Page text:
Ortega already has a proven track record of similar behavior, such as his attempt last year to reform the 2009 budget by presidential decree, and when he had Sandinista judges rule in favor of his re-election bid after he couldn´t get the votes to reform the Constitution (NT, Dec. 24, 2009).



Analysts say each offense has been increasingly bold as Ortega continues to push the outer limits of what he can get away with within the loose framework of democracy.



“It is very worrisome that abnormal (political behavior) has now become normal,” Serrano said of Ortega’s record as president. “I’m afraid Nicaragua has already crossed the threshold into a failed state,” said Aguirre. “It’s no longer a potential category, we’re already there.”



Aguirre said Ortega’s latest move will be a major test to the international community and foreign lending institutions to see if their commitment to democratic governance is more than just “lip service.”



Broken Pacto?


Ortega’s decree might also be a symptom of a dying power-sharing pact with former President and Liberal party strongman Arnoldo Alemán, who has already announced his bid for the presidency in 2011.



In posturing himself as a leader of Liberal party unity, Alemán said last week his political group will not negotiate with Ortega to allow the re-election of any CSE or Supreme Court magistrates, despite the Sandinistas’ desire to keep their people in key positions.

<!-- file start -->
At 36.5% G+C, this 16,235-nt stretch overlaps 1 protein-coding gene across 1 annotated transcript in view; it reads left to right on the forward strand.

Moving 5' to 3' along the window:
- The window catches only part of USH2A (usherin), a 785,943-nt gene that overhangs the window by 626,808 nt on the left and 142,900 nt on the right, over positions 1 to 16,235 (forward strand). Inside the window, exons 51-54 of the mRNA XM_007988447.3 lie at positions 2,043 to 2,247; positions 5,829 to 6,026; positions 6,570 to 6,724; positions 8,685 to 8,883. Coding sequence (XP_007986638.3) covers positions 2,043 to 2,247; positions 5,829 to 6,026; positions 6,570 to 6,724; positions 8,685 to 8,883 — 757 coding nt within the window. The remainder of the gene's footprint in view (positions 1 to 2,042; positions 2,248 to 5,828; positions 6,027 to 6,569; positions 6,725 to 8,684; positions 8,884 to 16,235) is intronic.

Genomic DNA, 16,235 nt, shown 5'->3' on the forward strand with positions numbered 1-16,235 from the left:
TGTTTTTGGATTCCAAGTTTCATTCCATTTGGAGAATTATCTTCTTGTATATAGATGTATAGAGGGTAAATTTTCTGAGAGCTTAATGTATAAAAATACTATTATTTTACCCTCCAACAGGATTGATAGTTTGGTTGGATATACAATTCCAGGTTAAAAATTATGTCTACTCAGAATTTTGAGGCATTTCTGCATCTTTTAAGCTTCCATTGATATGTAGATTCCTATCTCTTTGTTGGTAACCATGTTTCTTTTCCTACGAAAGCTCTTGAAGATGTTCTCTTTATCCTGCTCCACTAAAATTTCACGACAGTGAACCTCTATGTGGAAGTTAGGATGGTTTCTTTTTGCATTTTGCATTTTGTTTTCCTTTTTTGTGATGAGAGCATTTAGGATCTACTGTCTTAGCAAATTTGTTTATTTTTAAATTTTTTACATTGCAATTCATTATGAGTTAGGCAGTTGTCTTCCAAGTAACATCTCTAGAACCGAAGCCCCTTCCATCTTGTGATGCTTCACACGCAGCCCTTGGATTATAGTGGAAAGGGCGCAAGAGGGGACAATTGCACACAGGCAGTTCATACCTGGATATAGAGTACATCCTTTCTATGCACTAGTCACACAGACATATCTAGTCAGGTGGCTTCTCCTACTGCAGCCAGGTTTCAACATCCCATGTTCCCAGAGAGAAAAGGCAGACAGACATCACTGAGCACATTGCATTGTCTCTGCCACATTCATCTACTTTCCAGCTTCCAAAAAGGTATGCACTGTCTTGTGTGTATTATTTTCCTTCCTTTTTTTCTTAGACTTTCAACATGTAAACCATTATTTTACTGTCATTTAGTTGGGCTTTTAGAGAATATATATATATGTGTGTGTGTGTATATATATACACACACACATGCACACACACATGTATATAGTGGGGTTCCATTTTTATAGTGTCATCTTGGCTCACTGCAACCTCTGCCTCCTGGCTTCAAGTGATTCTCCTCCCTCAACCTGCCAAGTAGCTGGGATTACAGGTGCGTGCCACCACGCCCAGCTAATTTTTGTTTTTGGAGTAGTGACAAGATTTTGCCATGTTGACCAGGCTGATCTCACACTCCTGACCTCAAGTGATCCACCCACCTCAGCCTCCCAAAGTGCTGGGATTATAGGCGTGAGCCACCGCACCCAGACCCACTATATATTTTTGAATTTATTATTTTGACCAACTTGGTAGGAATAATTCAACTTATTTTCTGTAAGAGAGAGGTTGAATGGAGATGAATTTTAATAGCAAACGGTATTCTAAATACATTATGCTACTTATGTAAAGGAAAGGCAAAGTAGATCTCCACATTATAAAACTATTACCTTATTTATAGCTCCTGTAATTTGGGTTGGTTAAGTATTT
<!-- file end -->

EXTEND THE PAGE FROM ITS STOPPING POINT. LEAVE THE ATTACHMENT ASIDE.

In the past, Alemán has made similar comments about Ortega, only to re-pact with the Sandinista leader shortly afterwards. But if Alemán keeps to his word this time, it could mark the beginning of the end of the power-sharing pacto that has defined Nicaraguan politics for the past decade.



Calls for Impeachment


Montealegre’s liberal party voting bloc says Ortega has gone too far this time, and he needs to be removed from office and brought to justice for violating the Constitution.



“According to the Constitution, President Ortega can be declared incapacitated to continue governing the country (now that he’s shown) he can’t even follow the most basic attributions of a chief of state, which is to comply with the Constitution and the laws,” the opposition Nicaraguan Democratic Bloc proclaimed in a statement.



While former chief justice Serrano said impeachment is unlikely considering the opposition doesn’t have the two-thirds vote it needs to remove the president from office, he said Ortega’s controversial decree can be overturned by a legislative decree or law.



However, the legal analyst warned, if that doesn’t happen and constitutional order is not re-established, Nicaragua will be stuck in a de facto government situation, leading to all sorts of problems in the months to come.



According to the law, all five CSE magistrates and their supplements are scheduled to be replaced in two shifts on Feb. 14 and June 1; all eight comptrollers are to be replaced by February; and the terms of four Supreme Court magistrates end April 11.



Ombudsman Omar Cabezas’ term already ended Dec. 9, leaving the post unoccupied – a vacancy the opposition has likened to addition by subtraction.